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Jade - photo

Benefits of Using Study Groups

Posted by Jade

One of the most effective ways to prepare for class discussions, tests and exams is by using a study group. Study groups provide a number of benefits to the learning process. As such, many college professors agree that group study enhances students’ performance.

 

Why does it work? In a group environment, you’re less likely to procrastinate and are also forced to become more organized. Group study also encourages you to explain things aloud. By speaking to and listening to others, you often improve on recall ability, or ability to remember information on test day. Group members have many perspectives and will always bring up ideas and thoughts you’d never considered.

 

Finally, you’ll likely find that the benefit of group study reaches far beyond good results on tests. It will build self-confidence that you can use for the rest of your life. Speaking to small groups will prepare you for speaking to larger groups in the future—or more official groups such as college admission panels or hiring boards for a job.

 

So go ahead and start building a group of like-minded students who share your goals for success and learn from one another!


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Tips for studying

Posted by Matthew

Learn what works for you. Do you like music or need complete silence? Do you study best at night or in the morning? Everyone one is different and requires a different atmosphere to study in. One thing is for sure though; studying is a MUST. And it doesn’t just start at home. Take really good notes in class and ask questions if something doesn’t make sense. Professors are more than willing to help out if you don’t get something and they love participation.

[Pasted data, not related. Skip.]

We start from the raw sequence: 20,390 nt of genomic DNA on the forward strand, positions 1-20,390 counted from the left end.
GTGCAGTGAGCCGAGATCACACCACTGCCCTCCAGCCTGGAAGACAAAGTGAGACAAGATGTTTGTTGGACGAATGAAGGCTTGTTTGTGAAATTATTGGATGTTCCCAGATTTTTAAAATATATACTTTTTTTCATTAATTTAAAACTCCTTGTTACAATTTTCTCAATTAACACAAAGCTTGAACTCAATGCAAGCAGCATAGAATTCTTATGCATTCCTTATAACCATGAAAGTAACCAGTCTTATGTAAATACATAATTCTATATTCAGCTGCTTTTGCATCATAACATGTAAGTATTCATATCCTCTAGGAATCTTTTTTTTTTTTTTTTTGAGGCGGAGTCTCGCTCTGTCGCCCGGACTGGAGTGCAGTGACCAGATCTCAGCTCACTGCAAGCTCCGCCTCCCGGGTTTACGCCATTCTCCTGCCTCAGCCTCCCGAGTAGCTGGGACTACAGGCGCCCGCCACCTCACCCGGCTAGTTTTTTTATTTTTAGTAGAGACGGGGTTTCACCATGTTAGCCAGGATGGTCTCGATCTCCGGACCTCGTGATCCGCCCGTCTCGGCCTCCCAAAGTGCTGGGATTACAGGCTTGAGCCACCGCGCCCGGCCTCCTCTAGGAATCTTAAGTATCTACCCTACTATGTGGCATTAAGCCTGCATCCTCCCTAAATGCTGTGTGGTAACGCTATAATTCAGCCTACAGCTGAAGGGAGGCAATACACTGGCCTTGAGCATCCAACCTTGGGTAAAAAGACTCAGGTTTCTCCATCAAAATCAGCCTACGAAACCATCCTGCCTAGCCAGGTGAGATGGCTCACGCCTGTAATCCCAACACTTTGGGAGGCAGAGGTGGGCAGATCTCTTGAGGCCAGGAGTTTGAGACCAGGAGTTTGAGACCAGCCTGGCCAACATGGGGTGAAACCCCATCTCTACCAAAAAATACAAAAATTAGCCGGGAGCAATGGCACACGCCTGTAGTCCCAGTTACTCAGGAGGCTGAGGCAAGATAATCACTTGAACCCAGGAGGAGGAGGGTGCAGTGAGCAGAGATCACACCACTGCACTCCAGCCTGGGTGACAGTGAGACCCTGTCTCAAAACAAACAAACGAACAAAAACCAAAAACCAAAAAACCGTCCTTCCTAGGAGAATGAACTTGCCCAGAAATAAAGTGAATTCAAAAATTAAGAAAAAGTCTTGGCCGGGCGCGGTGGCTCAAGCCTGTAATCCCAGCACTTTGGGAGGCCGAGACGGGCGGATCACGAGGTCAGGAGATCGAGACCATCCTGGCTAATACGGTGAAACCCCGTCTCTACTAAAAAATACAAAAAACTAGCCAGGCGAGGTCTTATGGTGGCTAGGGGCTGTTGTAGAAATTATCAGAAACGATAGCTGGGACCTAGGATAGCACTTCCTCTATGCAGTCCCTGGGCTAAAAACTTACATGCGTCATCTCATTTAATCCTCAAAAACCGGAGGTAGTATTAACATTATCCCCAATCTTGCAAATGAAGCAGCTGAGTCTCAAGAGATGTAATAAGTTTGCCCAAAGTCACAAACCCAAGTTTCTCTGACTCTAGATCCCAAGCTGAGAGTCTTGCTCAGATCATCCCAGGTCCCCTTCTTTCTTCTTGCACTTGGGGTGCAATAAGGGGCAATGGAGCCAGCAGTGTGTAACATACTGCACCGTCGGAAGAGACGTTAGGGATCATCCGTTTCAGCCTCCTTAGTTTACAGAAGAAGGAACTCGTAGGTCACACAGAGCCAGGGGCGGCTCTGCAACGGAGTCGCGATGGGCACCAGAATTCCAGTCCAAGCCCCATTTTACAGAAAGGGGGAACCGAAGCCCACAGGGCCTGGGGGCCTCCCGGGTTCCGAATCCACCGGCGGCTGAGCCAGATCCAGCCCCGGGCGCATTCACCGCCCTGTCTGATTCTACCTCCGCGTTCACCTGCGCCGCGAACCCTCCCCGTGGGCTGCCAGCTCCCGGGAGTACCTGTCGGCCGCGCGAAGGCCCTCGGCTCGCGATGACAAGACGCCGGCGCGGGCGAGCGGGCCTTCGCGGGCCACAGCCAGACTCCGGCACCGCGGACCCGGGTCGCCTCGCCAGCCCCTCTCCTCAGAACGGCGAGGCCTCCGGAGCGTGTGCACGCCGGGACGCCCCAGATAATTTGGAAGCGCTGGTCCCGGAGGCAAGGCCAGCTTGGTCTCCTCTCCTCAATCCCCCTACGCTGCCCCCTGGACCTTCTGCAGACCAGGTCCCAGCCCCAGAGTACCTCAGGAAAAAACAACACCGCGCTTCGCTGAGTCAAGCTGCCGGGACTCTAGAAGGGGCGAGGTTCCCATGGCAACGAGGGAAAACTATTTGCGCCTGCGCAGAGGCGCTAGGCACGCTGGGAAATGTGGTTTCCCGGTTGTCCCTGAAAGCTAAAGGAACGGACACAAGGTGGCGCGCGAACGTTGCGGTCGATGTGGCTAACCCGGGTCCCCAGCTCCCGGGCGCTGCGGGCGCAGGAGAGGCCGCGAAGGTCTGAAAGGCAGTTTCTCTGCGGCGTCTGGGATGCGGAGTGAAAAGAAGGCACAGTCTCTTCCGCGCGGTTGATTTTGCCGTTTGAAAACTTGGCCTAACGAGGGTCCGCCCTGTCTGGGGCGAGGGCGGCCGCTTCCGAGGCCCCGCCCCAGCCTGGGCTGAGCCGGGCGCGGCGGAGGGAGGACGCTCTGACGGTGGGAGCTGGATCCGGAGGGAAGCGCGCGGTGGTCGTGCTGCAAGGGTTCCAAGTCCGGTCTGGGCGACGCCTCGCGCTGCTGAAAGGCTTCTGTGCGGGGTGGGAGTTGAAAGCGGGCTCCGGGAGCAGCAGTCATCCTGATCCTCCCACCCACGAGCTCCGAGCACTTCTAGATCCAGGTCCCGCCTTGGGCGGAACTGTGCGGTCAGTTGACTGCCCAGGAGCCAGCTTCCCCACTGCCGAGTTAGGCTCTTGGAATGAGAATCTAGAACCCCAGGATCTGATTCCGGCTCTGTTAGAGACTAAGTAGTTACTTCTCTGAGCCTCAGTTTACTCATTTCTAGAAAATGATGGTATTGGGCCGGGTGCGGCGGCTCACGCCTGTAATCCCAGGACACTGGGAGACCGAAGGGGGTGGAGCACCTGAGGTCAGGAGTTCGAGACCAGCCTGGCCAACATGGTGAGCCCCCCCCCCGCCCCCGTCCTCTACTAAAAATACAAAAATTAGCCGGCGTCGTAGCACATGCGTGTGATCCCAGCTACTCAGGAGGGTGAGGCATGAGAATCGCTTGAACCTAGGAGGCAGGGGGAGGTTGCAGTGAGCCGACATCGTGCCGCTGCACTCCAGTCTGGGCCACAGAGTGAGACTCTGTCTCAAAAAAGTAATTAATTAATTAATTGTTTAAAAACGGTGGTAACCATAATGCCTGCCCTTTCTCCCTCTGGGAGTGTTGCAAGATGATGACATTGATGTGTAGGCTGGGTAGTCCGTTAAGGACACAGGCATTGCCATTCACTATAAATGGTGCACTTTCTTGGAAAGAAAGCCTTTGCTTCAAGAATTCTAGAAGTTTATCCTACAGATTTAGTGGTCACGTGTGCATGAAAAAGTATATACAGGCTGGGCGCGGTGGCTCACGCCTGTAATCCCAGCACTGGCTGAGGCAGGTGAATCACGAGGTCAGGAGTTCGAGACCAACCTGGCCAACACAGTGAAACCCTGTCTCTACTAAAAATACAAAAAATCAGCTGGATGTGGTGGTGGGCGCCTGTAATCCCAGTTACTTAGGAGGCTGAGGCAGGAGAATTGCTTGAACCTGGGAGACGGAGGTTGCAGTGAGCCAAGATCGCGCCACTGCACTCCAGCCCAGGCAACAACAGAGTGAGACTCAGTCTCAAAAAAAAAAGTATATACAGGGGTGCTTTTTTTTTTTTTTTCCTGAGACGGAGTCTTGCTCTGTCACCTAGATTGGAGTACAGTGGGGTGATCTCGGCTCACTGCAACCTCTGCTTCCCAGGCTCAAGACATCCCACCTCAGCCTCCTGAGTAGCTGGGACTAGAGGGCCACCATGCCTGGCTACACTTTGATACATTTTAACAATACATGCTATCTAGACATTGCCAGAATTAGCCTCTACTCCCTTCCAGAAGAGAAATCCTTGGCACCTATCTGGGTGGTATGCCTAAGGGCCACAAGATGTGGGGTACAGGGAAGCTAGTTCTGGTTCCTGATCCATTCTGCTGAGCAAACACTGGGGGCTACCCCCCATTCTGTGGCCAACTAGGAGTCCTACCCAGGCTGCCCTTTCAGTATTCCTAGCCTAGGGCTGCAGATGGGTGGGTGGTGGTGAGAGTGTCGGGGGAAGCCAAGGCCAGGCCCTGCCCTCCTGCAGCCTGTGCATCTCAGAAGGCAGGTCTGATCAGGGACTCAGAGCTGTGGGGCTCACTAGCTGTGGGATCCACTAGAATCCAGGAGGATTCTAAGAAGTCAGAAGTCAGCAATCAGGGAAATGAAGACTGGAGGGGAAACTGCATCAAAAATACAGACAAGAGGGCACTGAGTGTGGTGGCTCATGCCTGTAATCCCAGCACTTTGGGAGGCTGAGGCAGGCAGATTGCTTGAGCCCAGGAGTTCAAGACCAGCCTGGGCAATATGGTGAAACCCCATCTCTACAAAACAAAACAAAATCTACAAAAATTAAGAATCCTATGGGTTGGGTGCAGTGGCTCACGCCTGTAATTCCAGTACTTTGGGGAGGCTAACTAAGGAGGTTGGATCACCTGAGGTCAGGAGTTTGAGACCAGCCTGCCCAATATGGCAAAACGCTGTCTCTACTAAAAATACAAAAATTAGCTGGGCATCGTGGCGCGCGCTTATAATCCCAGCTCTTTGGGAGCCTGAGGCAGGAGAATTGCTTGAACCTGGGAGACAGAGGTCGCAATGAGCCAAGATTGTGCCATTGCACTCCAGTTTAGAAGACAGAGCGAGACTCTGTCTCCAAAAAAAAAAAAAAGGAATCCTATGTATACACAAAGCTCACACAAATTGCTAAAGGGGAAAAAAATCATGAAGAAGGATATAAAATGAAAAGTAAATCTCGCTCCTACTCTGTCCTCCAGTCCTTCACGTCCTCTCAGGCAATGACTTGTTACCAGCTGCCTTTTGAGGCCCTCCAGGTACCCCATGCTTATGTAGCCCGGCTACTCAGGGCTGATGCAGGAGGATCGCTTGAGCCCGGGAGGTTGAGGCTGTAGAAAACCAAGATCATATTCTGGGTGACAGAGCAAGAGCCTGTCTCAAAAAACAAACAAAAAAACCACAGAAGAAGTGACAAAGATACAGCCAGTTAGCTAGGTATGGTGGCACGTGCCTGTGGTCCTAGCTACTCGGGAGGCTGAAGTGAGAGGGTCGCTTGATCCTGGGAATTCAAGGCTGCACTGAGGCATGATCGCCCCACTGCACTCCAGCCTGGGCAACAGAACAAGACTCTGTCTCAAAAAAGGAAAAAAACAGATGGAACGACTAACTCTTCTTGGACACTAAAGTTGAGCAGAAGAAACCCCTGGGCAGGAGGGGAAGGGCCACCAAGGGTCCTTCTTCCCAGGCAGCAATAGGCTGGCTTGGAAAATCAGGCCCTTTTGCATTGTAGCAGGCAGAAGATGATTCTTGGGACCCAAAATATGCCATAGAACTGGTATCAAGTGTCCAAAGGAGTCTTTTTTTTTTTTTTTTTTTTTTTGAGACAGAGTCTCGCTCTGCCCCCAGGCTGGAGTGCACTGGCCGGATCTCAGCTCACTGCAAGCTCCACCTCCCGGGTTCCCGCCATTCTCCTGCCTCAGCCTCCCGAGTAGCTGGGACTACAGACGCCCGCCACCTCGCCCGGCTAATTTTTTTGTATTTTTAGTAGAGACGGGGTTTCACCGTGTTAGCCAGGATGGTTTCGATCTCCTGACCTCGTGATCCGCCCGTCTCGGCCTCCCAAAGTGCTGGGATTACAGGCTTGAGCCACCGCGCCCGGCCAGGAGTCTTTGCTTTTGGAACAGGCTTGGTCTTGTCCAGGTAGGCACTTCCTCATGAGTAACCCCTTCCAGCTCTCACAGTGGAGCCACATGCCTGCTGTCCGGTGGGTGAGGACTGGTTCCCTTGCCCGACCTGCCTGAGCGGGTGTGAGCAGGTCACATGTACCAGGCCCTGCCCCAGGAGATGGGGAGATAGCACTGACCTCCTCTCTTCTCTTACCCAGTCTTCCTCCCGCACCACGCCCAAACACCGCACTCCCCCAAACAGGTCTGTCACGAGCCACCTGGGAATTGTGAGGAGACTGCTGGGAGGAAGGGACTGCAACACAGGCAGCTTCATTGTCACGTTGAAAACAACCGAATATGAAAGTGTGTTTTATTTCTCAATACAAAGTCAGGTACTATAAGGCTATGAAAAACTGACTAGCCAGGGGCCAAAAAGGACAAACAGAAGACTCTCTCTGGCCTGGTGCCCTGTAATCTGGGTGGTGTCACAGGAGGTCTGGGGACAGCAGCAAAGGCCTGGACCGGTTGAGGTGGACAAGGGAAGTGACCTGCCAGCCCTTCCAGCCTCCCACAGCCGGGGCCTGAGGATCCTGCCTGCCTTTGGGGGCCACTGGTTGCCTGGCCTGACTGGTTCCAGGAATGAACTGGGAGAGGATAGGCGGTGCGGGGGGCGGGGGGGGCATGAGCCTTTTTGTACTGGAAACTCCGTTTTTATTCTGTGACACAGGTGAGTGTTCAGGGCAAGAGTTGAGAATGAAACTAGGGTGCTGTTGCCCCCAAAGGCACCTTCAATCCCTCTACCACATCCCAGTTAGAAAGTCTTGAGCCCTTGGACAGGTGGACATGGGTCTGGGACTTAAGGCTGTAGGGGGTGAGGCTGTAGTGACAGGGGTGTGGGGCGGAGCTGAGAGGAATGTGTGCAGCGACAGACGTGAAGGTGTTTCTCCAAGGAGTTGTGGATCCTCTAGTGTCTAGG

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Tips for Studying for Finals

Posted by Tanya

Studying for tests and finals has never been easy for me. I find it hard to concentrate or end up putting off studying until the last minute. In order to do better in my classes and on my tests, I had to seek out different study methods. I never thought that I could fall in love with index cards but found that for me, they really work!

 

What I do is first, rewrite my notes in a shorthand format onto index cards, and then, as I am studying my flash cards, tell myself little tricks so that I can remember the material. For example, if I am learning about a communication theory, the name of the theorist might rhyme with something, or the steps to negotiation might stand for a funny sentence. The earlier you start studying, the better. I am a visual learner as well, so if I can draw it or make it into a diagram, it really helps. When you are in college, you have to explore what kind of studying works best for you, whether it is reading, writing, drawing, or talking out loud. And if studying alone is not your thing, try studying with a partner and teaching each other not only the material, but why it is important and how it relates to what you are studying. These simple steps can make all the difference in the world.


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